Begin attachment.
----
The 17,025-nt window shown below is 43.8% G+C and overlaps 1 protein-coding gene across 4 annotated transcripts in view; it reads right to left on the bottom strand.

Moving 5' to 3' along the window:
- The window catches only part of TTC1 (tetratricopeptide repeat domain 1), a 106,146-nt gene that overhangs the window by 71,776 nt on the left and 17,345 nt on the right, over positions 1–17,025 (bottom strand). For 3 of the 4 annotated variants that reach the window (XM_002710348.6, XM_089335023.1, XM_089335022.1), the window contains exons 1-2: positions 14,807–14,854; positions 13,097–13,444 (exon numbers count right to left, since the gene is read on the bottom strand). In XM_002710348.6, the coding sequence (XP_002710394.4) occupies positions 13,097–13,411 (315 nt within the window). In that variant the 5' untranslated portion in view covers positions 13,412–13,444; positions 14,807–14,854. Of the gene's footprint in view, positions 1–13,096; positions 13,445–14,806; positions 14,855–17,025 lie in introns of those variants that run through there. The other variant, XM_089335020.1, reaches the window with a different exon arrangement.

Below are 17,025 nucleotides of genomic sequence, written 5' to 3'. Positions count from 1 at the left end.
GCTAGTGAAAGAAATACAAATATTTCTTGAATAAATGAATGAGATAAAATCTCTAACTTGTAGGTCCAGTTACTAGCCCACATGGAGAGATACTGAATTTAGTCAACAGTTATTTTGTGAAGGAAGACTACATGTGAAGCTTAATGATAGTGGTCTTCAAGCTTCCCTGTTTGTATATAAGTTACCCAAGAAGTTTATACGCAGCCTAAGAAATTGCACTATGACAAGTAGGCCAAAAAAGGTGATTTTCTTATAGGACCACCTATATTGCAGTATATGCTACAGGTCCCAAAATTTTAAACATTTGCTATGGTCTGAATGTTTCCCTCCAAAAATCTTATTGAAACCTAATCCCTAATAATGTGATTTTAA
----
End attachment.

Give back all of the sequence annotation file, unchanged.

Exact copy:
The 17,025-nt window shown below is 43.8% G+C and overlaps 1 protein-coding gene across 4 annotated transcripts in view; it reads right to left on the bottom strand.

Moving 5' to 3' along the window:
- The window catches only part of TTC1 (tetratricopeptide repeat domain 1), a 106,146-nt gene that overhangs the window by 71,776 nt on the left and 17,345 nt on the right, over positions 1–17,025 (bottom strand). For 3 of the 4 annotated variants that reach the window (XM_002710348.6, XM_089335023.1, XM_089335022.1), the window contains exons 1-2: positions 14,807–14,854; positions 13,097–13,444 (exon numbers count right to left, since the gene is read on the bottom strand). In XM_002710348.6, the coding sequence (XP_002710394.4) occupies positions 13,097–13,411 (315 nt within the window). In that variant the 5' untranslated portion in view covers positions 13,412–13,444; positions 14,807–14,854. Of the gene's footprint in view, positions 1–13,096; positions 13,445–14,806; positions 14,855–17,025 lie in introns of those variants that run through there. The other variant, XM_089335020.1, reaches the window with a different exon arrangement.

Below are 17,025 nucleotides of genomic sequence, written 5' to 3'. Positions count from 1 at the left end.
GCTAGTGAAAGAAATACAAATATTTCTTGAATAAATGAATGAGATAAAATCTCTAACTTGTAGGTCCAGTTACTAGCCCACATGGAGAGATACTGAATTTAGTCAACAGTTATTTTGTGAAGGAAGACTACATGTGAAGCTTAATGATAGTGGTCTTCAAGCTTCCCTGTTTGTATATAAGTTACCCAAGAAGTTTATACGCAGCCTAAGAAATTGCACTATGACAAGTAGGCCAAAAAAGGTGATTTTCTTATAGGACCACCTATATTGCAGTATATGCTACAGGTCCCAAAATTTTAAACATTTGCTATGGTCTGAATGTTTCCCTCCAAAAATCTTATTGAAACCTAATCCCTAATAATGTGATTTTAA